One of the things I hear from fundraisers is that they love the idea of creating great supporter experiences and better relationships with donors, but that it can be hard to do in reality. Often short-term targets, being under-resourced and other problems get in the way. The book aims to help overcome those hurdles and explains how to improve the donor experience.
We’ve shared our own experiences and mistakes and tried to get a blend of theory, practical examples and useful tips. We’re really proud of the end result and honoured to build on Ken’s work.
If you could change one thing to improve anything in fundraising, what (or who) would you change, and how?
At this exact moment, I’d stop fundraisers spending so much time, money and worry on GDPR. Instead, focus on making sure you have sensible policies in place that record your decision making and then focus your time and energy on doing great, emotion-led fundraising.
(Editors note: Donorfy can help take the stress out of GDPR. )
How do you think fundraising will change in the years to come?
I don’t think there is a choice anymore between transactional, hard sell fundraising and more relational, experience-led fundraising.
It has become so expensive to recruit new donors that the era of recruit and then push, push, push for as much income as quickly as possible is over.
The commercial world has invested billions in improving customer’s experience and there is a clear correlation between the most customer-focused businesses (with the happiest customers) and profits. It is why customer feedback surveys are now ubiquitous and so much is spent on design, reducing friction and connecting emotionally with customers.
We need to change our mindset and invest in improving the supporter experience and delivering outstanding care. It should be seen as profit, not a cost-centre! Not everyone wants a relationship with a charity, but those who do must be nurtured and those who don’t must be ‘wowed’ and inspired with every transaction.
"We need to change our mindset and invest in improving the supporter experience"
Fundraising needs to make better use of technology to provide more engaging, rewarding and emotional fundraising and supporter experiences.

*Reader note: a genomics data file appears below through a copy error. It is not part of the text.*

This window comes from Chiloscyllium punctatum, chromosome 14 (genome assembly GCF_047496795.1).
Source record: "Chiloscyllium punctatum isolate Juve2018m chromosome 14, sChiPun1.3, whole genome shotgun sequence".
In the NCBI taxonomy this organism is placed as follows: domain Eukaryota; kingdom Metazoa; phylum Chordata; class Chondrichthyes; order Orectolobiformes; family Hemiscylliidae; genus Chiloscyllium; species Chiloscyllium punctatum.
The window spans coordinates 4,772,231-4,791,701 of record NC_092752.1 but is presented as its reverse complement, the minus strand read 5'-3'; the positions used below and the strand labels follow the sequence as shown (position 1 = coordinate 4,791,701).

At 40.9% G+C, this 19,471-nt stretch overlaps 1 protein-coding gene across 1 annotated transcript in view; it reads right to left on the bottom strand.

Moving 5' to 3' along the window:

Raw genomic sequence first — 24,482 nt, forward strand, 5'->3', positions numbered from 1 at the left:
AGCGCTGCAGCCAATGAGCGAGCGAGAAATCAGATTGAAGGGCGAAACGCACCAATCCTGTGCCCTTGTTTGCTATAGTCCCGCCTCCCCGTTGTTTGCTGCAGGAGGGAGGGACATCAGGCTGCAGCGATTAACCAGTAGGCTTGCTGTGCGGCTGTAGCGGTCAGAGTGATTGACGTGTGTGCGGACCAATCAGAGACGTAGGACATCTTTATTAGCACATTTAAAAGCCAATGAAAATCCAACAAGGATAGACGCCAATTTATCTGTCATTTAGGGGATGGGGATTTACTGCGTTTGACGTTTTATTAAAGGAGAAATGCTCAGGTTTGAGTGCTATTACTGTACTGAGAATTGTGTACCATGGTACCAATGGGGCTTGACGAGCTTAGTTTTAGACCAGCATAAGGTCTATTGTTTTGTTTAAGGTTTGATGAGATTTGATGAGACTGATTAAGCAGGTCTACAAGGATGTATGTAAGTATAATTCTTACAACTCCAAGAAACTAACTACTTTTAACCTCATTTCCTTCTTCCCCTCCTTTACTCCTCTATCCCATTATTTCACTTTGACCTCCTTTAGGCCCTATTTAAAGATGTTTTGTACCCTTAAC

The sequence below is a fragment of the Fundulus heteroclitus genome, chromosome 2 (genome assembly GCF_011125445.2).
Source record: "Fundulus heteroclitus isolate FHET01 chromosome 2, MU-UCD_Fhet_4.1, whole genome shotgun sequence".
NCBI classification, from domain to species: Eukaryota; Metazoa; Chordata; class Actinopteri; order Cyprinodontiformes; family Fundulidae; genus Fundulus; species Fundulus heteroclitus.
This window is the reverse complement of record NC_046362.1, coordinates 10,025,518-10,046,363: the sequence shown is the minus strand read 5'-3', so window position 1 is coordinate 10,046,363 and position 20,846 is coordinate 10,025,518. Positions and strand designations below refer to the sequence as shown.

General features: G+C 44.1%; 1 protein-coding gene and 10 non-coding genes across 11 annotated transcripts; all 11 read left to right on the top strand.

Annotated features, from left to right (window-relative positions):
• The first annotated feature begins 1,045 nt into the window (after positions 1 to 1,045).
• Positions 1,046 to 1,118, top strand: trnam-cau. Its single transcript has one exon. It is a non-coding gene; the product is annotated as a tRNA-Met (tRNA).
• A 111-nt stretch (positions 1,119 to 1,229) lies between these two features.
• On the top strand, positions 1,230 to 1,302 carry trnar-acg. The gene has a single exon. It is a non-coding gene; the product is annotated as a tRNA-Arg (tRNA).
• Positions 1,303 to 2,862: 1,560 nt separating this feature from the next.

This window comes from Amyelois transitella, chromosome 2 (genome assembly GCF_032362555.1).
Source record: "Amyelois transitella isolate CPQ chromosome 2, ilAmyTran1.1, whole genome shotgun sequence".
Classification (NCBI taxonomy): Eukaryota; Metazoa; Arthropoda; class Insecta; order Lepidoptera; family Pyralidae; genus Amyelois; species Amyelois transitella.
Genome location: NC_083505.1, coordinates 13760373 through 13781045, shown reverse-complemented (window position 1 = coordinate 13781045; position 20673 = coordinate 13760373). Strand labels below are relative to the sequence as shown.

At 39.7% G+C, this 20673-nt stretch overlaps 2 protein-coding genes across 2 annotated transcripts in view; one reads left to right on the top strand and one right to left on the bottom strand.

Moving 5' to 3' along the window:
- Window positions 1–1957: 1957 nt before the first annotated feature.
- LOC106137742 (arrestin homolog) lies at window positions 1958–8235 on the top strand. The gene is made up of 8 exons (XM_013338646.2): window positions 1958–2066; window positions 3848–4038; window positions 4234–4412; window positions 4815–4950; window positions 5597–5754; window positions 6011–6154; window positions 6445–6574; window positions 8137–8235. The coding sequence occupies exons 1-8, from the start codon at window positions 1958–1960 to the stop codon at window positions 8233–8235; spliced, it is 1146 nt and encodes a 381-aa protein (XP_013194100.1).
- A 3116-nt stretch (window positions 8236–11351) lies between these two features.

A few quick-fire questions:
Your Desert Island disc, if you had to choose one?
So hard to choose! My most listened too album is ‘Push Barman to Open Old Wounds’ by Belle and Sebastian.
My favourite single to make me smile and dance around is ‘Burning Love’ by Elvis.
PC or a Mac?
The most used app on your smartphone?
Citymapper – I don’t know how I lived without it! It is so useful for getting around London.
Finally - do you have a nonprofit hero or heroine? If so, who and why?
I don’t have heroes as such, but I have worked with some amazing people who I have learned so much from and respect immensely.
On the services side, the doctors and nurses I’ve worked with in hospices are amazing and provide outstanding care at such an emotional and difficult time for patients and families.
Similarly, at Amnesty International the researchers and campaigners were a massive inspiration. For example, an ex-colleague from Turkey was recently jailed for standing up for human rights. It takes amazing courage to do that in the face of adversary and her humility and dignity through her detention was humbling.
I also admire those leaders who share their experience and advice freely and help you progress. I always remember being told that a leader’s job is ‘to make people see more in themselves than they thought possible’ – anyone who does that is a bit of a hero to me!
Thanks Craig for being our nonprofit hero!